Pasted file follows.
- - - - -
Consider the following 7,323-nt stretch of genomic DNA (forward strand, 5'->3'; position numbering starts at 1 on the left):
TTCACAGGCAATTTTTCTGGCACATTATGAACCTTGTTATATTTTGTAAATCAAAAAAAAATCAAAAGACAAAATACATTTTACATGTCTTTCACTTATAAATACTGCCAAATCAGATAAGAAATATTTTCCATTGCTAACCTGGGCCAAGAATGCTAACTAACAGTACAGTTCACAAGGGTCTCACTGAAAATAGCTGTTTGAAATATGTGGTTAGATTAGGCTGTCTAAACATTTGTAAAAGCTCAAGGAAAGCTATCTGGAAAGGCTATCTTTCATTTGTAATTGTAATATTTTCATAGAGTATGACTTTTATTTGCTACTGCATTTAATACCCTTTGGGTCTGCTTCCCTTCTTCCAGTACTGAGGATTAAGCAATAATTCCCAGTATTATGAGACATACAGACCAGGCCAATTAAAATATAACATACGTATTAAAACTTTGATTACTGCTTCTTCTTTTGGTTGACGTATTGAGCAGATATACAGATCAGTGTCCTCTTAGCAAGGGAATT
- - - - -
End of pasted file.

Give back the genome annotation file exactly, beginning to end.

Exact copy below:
Consider the following 7,323-nt stretch of genomic DNA (forward strand, 5'->3'; position numbering starts at 1 on the left):
TTCACAGGCAATTTTTCTGGCACATTATGAACCTTGTTATATTTTGTAAATCAAAAAAAAATCAAAAGACAAAATACATTTTACATGTCTTTCACTTATAAATACTGCCAAATCAGATAAGAAATATTTTCCATTGCTAACCTGGGCCAAGAATGCTAACTAACAGTACAGTTCACAAGGGTCTCACTGAAAATAGCTGTTTGAAATATGTGGTTAGATTAGGCTGTCTAAACATTTGTAAAAGCTCAAGGAAAGCTATCTGGAAAGGCTATCTTTCATTTGTAATTGTAATATTTTCATAGAGTATGACTTTTATTTGCTACTGCATTTAATACCCTTTGGGTCTGCTTCCCTTCTTCCAGTACTGAGGATTAAGCAATAATTCCCAGTATTATGAGACATACAGACCAGGCCAATTAAAATATAACATACGTATTAAAACTTTGATTACTGCTTCTTCTTTTGGTTGACGTATTGAGCAGATATACAGATCAGTGTCCTCTTAGCAAGGGAATT